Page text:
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Glancing Thoughts
Second Sunday of Lent
Year A
March 8, 2020
Eleonore Stump

The Promises of God

When God told Abraham to leave home, God was asking a lot of him. The world was not a global village then. Travel wasn’t easy; there were no planes, taxis, or hotels. Furthermore, leaving home was a decisive break with all the good of home, because going back for a visit was difficult or just out of the question entirely. So leaving home then was a loss that we can’t imagine well anymore, in our era of video calls and texting.

Still, when God told Abraham to leave, Abraham went.

Maybe Abraham is the father of faith because he was willing to stake his life on a promise.

Why did he go? Presumably because he wanted what God offered him. If Abraham left, God told him, then Abraham would become a great nation, and all the communities of the earth would find blessing in him. That is a fairly stunning reward.

So Abraham, who had a great desire for that reward, obeyed God, left what was familiar and beloved to him, and wandered off as a stranger in a strange land.

And then notice what happened.

Abraham lived a very long time after this promise of God’s and he stayed faithful to God’s commands his whole life. But by the time Abraham died, this is all Abraham had: one son to carry on his posterity under this promise and two grandchildren. By anybody’s estimation, this is a very small family. Certainly, one son and two grandsons is not a great nation.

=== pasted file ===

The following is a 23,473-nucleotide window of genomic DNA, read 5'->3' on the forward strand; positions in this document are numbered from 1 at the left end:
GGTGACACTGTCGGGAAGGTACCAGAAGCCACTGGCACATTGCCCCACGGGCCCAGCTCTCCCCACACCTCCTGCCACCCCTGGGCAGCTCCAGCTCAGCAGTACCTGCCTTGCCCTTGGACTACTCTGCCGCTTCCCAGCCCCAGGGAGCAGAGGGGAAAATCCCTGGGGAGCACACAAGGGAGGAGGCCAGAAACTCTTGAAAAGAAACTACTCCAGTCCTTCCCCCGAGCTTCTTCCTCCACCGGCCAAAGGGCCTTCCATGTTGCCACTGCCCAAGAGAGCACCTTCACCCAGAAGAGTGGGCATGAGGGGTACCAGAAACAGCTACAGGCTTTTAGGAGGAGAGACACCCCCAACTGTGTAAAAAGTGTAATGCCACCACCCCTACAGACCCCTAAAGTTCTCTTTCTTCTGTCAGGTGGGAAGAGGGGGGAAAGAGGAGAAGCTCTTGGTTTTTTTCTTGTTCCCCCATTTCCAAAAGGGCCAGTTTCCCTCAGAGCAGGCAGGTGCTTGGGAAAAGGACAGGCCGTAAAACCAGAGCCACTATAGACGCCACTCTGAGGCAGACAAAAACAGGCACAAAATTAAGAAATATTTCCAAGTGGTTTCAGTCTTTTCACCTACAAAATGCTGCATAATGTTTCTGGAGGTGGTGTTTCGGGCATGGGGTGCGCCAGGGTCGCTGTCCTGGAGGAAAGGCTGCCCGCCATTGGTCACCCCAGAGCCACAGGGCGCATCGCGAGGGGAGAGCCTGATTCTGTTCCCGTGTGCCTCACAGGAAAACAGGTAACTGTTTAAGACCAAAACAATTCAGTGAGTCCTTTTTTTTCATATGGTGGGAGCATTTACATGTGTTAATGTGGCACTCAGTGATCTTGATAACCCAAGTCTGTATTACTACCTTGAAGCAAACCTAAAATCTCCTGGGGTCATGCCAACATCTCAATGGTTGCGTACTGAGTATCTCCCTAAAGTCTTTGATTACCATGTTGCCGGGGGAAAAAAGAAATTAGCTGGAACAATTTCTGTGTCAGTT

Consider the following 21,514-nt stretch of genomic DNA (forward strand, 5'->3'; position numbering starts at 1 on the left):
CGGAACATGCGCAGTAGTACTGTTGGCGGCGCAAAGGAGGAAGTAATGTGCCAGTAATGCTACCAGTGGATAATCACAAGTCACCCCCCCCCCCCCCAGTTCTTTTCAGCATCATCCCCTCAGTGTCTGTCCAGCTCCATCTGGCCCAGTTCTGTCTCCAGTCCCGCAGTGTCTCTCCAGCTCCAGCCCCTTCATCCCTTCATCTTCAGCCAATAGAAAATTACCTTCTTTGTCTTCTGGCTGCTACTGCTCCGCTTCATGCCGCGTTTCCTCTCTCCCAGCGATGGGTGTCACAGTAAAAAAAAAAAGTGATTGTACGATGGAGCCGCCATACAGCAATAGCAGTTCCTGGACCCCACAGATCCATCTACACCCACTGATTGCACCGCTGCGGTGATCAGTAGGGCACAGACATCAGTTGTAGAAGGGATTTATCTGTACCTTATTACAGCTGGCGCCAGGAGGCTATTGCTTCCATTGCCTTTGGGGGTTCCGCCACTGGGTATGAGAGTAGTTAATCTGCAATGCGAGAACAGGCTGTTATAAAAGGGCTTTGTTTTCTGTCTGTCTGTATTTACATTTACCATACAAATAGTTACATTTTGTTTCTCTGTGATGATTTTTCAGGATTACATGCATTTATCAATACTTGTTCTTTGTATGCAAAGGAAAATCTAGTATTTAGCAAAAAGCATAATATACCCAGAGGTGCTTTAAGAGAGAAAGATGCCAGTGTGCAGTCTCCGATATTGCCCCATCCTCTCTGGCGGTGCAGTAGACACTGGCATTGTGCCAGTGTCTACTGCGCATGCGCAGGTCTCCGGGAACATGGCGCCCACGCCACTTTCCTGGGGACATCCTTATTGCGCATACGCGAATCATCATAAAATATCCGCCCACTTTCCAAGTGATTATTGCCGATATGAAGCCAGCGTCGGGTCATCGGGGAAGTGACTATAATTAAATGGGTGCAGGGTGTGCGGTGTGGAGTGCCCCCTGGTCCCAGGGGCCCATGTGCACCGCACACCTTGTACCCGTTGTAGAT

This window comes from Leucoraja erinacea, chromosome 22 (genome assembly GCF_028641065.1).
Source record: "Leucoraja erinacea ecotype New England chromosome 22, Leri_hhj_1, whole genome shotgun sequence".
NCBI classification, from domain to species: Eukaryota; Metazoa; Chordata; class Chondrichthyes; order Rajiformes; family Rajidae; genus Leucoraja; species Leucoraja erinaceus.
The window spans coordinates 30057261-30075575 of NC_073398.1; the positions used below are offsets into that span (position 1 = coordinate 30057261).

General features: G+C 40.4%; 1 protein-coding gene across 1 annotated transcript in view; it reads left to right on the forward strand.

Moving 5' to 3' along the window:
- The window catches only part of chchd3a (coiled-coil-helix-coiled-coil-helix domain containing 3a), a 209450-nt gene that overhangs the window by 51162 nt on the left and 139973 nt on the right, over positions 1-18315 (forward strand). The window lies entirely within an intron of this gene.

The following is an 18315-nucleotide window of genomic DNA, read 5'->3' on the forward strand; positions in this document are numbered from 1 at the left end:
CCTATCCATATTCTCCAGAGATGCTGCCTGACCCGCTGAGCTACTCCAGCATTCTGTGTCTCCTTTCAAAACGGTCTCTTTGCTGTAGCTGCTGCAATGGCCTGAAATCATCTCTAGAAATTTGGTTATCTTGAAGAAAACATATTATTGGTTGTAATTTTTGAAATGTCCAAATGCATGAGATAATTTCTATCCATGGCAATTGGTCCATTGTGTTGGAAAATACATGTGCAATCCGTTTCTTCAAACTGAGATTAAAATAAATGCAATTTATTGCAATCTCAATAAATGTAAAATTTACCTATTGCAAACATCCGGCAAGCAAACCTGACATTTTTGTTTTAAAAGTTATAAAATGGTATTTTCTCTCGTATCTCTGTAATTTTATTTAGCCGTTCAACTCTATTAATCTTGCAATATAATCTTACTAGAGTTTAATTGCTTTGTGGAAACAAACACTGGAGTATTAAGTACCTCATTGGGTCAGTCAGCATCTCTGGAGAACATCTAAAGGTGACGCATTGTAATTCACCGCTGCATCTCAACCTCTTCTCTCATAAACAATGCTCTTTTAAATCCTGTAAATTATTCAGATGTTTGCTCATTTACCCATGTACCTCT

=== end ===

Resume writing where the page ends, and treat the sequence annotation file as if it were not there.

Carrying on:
Furthermore, hardly any communities knew Abraham at all, let alone found a blessing in him. The idea that all the communities of the earth would find blessing in Abraham really would have been completely laughable at that time, wouldn’t it?

Of course, as we now see it, all Jews, Christians, and Muslims are the Abrahamic peoples. Many great nations are included among the Abrahamic peoples. All of them know Abraham and think that they find blessing in Abraham.

And so God’s stunning promise to Abraham has been completely fulfilled.

But Abraham did not live to see it. He had to take the fulfillment of God’s promise to him on faith.

So maybe Abraham is the father of faith because he was willing to stake his life on a promise whose fulfillment did not come in his lifetime on earth.

In this, he is not only the patriarch of the family of faith but also a pattern to follow for all those in his family.

Eleonore Stump

Eleonore Stump is Professor of Philosophy, Saint Louis University


Art by Martin (Steve) Erspamer, OSB
from Religious Clip Art for the Liturgical Year (A, B, and C). This art may be reproduced only by parishes who purchase the collection in book or CD-ROM form. For more information go http://www.ltp.org